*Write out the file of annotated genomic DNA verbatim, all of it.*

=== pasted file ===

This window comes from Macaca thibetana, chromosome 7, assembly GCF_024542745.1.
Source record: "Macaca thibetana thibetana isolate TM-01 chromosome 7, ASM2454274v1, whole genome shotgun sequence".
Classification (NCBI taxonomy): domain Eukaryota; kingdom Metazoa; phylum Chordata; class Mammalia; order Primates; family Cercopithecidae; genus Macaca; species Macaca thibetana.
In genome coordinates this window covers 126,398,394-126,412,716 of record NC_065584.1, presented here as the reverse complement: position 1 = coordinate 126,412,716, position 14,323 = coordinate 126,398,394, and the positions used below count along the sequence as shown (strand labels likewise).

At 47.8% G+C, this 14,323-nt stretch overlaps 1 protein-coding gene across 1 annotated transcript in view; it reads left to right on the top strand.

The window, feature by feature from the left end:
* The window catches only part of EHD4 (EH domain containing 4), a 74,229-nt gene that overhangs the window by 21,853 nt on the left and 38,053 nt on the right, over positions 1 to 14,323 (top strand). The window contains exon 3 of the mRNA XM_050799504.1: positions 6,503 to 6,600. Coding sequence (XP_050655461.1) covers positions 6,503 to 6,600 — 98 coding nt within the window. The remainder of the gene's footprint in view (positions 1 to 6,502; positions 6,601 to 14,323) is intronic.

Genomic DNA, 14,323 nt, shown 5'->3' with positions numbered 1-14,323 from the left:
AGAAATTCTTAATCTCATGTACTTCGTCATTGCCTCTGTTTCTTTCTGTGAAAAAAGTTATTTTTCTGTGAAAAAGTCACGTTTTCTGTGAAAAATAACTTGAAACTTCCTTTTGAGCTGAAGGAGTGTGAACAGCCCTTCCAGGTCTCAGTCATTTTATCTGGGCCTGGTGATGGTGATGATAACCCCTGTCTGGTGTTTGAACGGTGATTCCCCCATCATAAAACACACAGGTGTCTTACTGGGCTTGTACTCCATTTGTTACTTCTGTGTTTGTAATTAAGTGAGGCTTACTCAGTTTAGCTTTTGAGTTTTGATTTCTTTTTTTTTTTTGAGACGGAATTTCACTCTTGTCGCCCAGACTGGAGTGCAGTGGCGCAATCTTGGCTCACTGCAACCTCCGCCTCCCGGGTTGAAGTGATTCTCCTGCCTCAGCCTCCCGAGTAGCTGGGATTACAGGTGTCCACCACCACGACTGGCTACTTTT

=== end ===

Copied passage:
This window comes from Macaca thibetana, chromosome 7, assembly GCF_024542745.1.
Source record: "Macaca thibetana thibetana isolate TM-01 chromosome 7, ASM2454274v1, whole genome shotgun sequence".
Classification (NCBI taxonomy): domain Eukaryota; kingdom Metazoa; phylum Chordata; class Mammalia; order Primates; family Cercopithecidae; genus Macaca; species Macaca thibetana.
In genome coordinates this window covers 126,398,394-126,412,716 of record NC_065584.1, presented here as the reverse complement: position 1 = coordinate 126,412,716, position 14,323 = coordinate 126,398,394, and the positions used below count along the sequence as shown (strand labels likewise).

At 47.8% G+C, this 14,323-nt stretch overlaps 1 protein-coding gene across 1 annotated transcript in view; it reads left to right on the top strand.

The window, feature by feature from the left end:
* The window catches only part of EHD4 (EH domain containing 4), a 74,229-nt gene that overhangs the window by 21,853 nt on the left and 38,053 nt on the right, over positions 1 to 14,323 (top strand). The window contains exon 3 of the mRNA XM_050799504.1: positions 6,503 to 6,600. Coding sequence (XP_050655461.1) covers positions 6,503 to 6,600 — 98 coding nt within the window. The remainder of the gene's footprint in view (positions 1 to 6,502; positions 6,601 to 14,323) is intronic.

Genomic DNA, 14,323 nt, shown 5'->3' with positions numbered 1-14,323 from the left:
AGAAATTCTTAATCTCATGTACTTCGTCATTGCCTCTGTTTCTTTCTGTGAAAAAAGTTATTTTTCTGTGAAAAAGTCACGTTTTCTGTGAAAAATAACTTGAAACTTCCTTTTGAGCTGAAGGAGTGTGAACAGCCCTTCCAGGTCTCAGTCATTTTATCTGGGCCTGGTGATGGTGATGATAACCCCTGTCTGGTGTTTGAACGGTGATTCCCCCATCATAAAACACACAGGTGTCTTACTGGGCTTGTACTCCATTTGTTACTTCTGTGTTTGTAATTAAGTGAGGCTTACTCAGTTTAGCTTTTGAGTTTTGATTTCTTTTTTTTTTTTGAGACGGAATTTCACTCTTGTCGCCCAGACTGGAGTGCAGTGGCGCAATCTTGGCTCACTGCAACCTCCGCCTCCCGGGTTGAAGTGATTCTCCTGCCTCAGCCTCCCGAGTAGCTGGGATTACAGGTGTCCACCACCACGACTGGCTACTTTT